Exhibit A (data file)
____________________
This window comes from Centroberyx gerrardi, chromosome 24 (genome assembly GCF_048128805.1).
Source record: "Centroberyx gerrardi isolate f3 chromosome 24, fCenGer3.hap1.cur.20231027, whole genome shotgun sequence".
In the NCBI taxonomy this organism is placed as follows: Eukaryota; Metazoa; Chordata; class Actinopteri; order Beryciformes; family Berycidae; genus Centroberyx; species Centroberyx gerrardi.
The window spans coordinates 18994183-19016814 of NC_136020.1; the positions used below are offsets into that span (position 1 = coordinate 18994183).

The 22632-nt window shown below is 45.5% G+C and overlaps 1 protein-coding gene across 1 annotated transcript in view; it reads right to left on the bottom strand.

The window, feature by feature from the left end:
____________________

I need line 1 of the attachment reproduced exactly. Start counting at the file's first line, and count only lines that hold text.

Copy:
This window comes from Centroberyx gerrardi, chromosome 24 (genome assembly GCF_048128805.1).